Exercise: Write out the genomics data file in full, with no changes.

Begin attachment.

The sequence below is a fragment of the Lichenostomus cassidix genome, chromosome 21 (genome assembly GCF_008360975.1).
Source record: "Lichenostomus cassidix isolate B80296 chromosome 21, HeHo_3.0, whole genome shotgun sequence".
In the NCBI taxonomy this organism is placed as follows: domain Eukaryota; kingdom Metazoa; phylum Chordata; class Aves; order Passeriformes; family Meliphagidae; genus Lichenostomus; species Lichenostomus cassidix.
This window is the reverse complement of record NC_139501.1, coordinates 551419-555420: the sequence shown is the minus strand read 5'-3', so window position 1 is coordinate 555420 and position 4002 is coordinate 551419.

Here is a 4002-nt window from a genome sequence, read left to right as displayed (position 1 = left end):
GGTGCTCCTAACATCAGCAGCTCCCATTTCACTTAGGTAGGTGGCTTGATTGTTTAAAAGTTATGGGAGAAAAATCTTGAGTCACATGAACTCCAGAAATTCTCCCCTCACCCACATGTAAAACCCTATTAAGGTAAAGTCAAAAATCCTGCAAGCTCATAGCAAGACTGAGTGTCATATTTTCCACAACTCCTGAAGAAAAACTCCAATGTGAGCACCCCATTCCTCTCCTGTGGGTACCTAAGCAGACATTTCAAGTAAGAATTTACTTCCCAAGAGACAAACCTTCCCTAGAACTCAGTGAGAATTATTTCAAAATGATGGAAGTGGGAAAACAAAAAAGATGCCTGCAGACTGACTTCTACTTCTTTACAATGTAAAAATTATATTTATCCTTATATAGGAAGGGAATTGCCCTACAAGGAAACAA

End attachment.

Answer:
The sequence below is a fragment of the Lichenostomus cassidix genome, chromosome 21 (genome assembly GCF_008360975.1).
Source record: "Lichenostomus cassidix isolate B80296 chromosome 21, HeHo_3.0, whole genome shotgun sequence".
In the NCBI taxonomy this organism is placed as follows: domain Eukaryota; kingdom Metazoa; phylum Chordata; class Aves; order Passeriformes; family Meliphagidae; genus Lichenostomus; species Lichenostomus cassidix.
This window is the reverse complement of record NC_139501.1, coordinates 551419-555420: the sequence shown is the minus strand read 5'-3', so window position 1 is coordinate 555420 and position 4002 is coordinate 551419.

Here is a 4002-nt window from a genome sequence, read left to right as displayed (position 1 = left end):
GGTGCTCCTAACATCAGCAGCTCCCATTTCACTTAGGTAGGTGGCTTGATTGTTTAAAAGTTATGGGAGAAAAATCTTGAGTCACATGAACTCCAGAAATTCTCCCCTCACCCACATGTAAAACCCTATTAAGGTAAAGTCAAAAATCCTGCAAGCTCATAGCAAGACTGAGTGTCATATTTTCCACAACTCCTGAAGAAAAACTCCAATGTGAGCACCCCATTCCTCTCCTGTGGGTACCTAAGCAGACATTTCAAGTAAGAATTTACTTCCCAAGAGACAAACCTTCCCTAGAACTCAGTGAGAATTATTTCAAAATGATGGAAGTGGGAAAACAAAAAAGATGCCTGCAGACTGACTTCTACTTCTTTACAATGTAAAAATTATATTTATCCTTATATAGGAAGGGAATTGCCCTACAAGGAAACAA